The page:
A not so subtle critique of post-modernism. And, a decent murder mystery as well.
Jon Mote is hired by the widow of a recently deceased English professor to investigate his murder. Jon is not a detective, but has experience in research. With his sister Judy, a mentally handicapped side-kick, Jon begins to learn things about his former English professor which call into question the post-modern view of the world.
Jon also has his own demons to face, and a history of religion and abuse to come to terms with.
It’s an easy read and under 200 pages. I enjoyed it.
From Siam to Suez is a rare old book written by James Saxon Childers (1899-1965) detailing his journey from China to Egypt in the early 20th century. Childers was an American writer and traveller who wrote several fiction books as well as travel books. His fiction did not do too well, but his travel books were popular.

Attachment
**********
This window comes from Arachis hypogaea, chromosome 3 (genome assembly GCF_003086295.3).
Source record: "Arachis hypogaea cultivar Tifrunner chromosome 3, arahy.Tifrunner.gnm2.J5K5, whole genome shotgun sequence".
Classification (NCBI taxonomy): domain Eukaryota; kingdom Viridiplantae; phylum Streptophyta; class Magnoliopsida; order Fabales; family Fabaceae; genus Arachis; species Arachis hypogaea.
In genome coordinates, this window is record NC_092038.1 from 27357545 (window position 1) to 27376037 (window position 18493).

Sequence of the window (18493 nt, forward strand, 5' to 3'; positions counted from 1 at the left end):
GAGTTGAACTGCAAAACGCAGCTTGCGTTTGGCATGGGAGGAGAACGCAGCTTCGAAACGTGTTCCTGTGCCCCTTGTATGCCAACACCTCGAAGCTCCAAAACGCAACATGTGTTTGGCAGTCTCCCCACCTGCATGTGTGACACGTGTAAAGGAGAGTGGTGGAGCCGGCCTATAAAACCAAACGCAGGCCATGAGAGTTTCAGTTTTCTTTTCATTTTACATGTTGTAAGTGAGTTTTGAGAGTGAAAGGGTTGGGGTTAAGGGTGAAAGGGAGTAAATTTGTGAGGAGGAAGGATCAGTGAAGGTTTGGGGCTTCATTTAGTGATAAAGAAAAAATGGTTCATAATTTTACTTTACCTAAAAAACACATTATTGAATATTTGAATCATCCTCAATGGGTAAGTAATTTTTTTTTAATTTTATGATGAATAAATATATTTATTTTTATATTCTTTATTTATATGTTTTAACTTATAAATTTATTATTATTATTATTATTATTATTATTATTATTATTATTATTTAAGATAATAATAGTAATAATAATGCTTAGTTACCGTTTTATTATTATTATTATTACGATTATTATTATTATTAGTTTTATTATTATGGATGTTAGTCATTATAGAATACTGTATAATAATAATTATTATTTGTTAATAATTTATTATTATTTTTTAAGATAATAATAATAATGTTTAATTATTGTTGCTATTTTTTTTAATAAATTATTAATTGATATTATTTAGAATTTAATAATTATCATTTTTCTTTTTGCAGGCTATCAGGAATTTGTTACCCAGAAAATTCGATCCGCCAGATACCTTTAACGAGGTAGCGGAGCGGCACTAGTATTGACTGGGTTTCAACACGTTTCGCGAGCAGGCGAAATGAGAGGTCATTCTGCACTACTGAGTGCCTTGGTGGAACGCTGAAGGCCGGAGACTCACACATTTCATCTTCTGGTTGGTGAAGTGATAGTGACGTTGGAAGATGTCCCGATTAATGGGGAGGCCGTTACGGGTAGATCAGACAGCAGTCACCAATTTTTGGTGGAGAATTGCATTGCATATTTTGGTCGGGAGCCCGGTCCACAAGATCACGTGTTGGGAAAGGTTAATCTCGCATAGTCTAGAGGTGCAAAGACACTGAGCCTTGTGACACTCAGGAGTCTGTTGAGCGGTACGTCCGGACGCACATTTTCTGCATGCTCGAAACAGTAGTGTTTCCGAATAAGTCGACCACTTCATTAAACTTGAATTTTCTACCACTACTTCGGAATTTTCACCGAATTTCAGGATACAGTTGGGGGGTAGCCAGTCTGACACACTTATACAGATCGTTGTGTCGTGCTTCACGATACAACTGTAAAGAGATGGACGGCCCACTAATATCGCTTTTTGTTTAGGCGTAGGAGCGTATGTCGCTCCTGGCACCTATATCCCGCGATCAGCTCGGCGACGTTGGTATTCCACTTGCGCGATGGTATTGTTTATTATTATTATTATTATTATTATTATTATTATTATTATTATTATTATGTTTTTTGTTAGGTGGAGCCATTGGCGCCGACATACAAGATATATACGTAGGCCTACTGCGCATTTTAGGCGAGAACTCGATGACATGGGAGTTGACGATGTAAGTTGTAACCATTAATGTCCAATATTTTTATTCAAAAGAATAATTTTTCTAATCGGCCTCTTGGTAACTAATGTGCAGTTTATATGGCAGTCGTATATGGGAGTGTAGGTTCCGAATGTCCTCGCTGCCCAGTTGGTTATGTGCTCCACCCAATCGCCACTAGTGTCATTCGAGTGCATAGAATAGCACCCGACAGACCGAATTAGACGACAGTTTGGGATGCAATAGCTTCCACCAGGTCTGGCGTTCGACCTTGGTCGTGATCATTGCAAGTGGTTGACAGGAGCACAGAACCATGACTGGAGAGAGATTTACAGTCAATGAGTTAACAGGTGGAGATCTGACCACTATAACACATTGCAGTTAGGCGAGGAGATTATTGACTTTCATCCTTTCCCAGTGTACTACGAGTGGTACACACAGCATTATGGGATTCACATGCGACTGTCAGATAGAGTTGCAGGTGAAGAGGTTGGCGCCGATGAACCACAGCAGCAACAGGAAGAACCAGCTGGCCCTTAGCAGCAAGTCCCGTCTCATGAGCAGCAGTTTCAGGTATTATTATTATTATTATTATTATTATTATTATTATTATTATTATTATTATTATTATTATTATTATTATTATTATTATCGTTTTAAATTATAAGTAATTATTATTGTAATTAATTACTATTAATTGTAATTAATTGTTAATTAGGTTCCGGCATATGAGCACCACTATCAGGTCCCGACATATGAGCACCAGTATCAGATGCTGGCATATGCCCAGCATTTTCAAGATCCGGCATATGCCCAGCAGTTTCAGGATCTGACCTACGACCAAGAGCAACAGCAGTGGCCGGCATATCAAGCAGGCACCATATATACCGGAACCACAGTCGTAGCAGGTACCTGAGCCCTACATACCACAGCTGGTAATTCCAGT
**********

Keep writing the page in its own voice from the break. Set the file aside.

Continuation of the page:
Here I share a chapter from Siam to Suez. Childers wrote each chapter of this book as a letter to either a family member or to one of his friends. This chapter was written while he was in Thailand (then called Siam). I chose this chapter because Bangkok is a place I visit regularly, and is one of my favourite places to do so. Enjoy…
Chapter VI, From Siam to Suez by James Saxon Childers (Public Domain Book)
I’m going to the fights this afternoon, Dad, because Wongkit is fighting. Wongkit is a boy from the northern hills who is so strong that men even in Bangkok heard about him. They heard that in the games he could throw the teak log farther than any other. Thinking that he might become a champion boxer, they sent for him. Six weeks ago he arrived in Bangkok, bringing his old father.
I first heard about Wongkit from Tom, my guide. “He will make a great boxer,” Tom said, “greater than any we have seen.” Then he cautioned me not to speak of Wongkit. “Only a few persons know of him and we want to keep him secret; we want to bet our money and get good odds. That’s why we brought him.”